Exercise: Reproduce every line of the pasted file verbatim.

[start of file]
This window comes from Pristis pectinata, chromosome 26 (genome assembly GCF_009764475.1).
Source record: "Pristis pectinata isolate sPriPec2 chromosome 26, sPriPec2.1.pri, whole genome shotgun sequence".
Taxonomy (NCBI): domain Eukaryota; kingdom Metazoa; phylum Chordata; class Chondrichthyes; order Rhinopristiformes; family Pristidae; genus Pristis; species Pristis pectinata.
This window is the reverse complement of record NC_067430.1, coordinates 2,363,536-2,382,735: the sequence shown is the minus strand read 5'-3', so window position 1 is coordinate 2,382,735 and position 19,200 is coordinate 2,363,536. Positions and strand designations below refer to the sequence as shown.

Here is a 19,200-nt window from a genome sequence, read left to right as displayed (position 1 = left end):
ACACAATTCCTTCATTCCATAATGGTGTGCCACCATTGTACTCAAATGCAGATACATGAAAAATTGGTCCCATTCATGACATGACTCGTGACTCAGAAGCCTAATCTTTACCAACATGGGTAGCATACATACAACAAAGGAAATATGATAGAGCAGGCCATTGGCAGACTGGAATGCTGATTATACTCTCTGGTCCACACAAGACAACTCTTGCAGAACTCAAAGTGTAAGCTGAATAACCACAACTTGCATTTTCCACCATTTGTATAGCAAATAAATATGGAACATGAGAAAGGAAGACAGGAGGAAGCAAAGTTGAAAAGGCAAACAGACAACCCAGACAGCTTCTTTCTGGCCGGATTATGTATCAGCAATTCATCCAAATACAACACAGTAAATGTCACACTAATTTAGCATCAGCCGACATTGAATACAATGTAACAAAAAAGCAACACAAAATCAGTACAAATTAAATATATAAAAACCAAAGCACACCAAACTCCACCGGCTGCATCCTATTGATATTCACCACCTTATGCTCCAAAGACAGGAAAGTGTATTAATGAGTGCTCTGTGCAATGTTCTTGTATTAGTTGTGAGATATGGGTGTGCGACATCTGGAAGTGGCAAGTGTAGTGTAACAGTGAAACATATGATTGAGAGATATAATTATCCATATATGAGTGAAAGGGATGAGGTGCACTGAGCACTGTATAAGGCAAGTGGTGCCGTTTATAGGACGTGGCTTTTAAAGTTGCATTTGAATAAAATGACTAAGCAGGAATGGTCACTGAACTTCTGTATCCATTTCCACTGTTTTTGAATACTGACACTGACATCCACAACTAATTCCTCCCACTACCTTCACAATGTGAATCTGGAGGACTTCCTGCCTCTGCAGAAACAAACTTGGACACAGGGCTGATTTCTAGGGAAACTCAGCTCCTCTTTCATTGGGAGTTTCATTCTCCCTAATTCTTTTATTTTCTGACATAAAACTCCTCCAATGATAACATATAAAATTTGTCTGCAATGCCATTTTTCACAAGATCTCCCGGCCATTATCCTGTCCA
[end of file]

This window comes from Pristis pectinata, chromosome 26 (genome assembly GCF_009764475.1).
Source record: "Pristis pectinata isolate sPriPec2 chromosome 26, sPriPec2.1.pri, whole genome shotgun sequence".
Taxonomy (NCBI): domain Eukaryota; kingdom Metazoa; phylum Chordata; class Chondrichthyes; order Rhinopristiformes; family Pristidae; genus Pristis; species Pristis pectinata.
This window is the reverse complement of record NC_067430.1, coordinates 2,363,536-2,382,735: the sequence shown is the minus strand read 5'-3', so window position 1 is coordinate 2,382,735 and position 19,200 is coordinate 2,363,536. Positions and strand designations below refer to the sequence as shown.

Here is a 19,200-nt window from a genome sequence, read left to right as displayed (position 1 = left end):
ACACAATTCCTTCATTCCATAATGGTGTGCCACCATTGTACTCAAATGCAGATACATGAAAAATTGGTCCCATTCATGACATGACTCGTGACTCAGAAGCCTAATCTTTACCAACATGGGTAGCATACATACAACAAAGGAAATATGATAGAGCAGGCCATTGGCAGACTGGAATGCTGATTATACTCTCTGGTCCACACAAGACAACTCTTGCAGAACTCAAAGTGTAAGCTGAATAACCACAACTTGCATTTTCCACCATTTGTATAGCAAATAAATATGGAACATGAGAAAGGAAGACAGGAGGAAGCAAAGTTGAAAAGGCAAACAGACAACCCAGACAGCTTCTTTCTGGCCGGATTATGTATCAGCAATTCATCCAAATACAACACAGTAAATGTCACACTAATTTAGCATCAGCCGACATTGAATACAATGTAACAAAAAAGCAACACAAAATCAGTACAAATTAAATATATAAAAACCAAAGCACACCAAACTCCACCGGCTGCATCCTATTGATATTCACCACCTTATGCTCCAAAGACAGGAAAGTGTATTAATGAGTGCTCTGTGCAATGTTCTTGTATTAGTTGTGAGATATGGGTGTGCGACATCTGGAAGTGGCAAGTGTAGTGTAACAGTGAAACATATGATTGAGAGATATAATTATCCATATATGAGTGAAAGGGATGAGGTGCACTGAGCACTGTATAAGGCAAGTGGTGCCGTTTATAGGACGTGGCTTTTAAAGTTGCATTTGAATAAAATGACTAAGCAGGAATGGTCACTGAACTTCTGTATCCATTTCCACTGTTTTTGAATACTGACACTGACATCCACAACTAATTCCTCCCACTACCTTCACAATGTGAATCTGGAGGACTTCCTGCCTCTGCAGAAACAAACTTGGACACAGGGCTGATTTCTAGGGAAACTCAGCTCCTCTTTCATTGGGAGTTTCATTCTCCCTAATTCTTTTATTTTCTGACATAAAACTCCTCCAATGATAACATATAAAATTTGTCTGCAATGCCATTTTTCACAAGATCTCCCGGCCATTATCCTGTCCA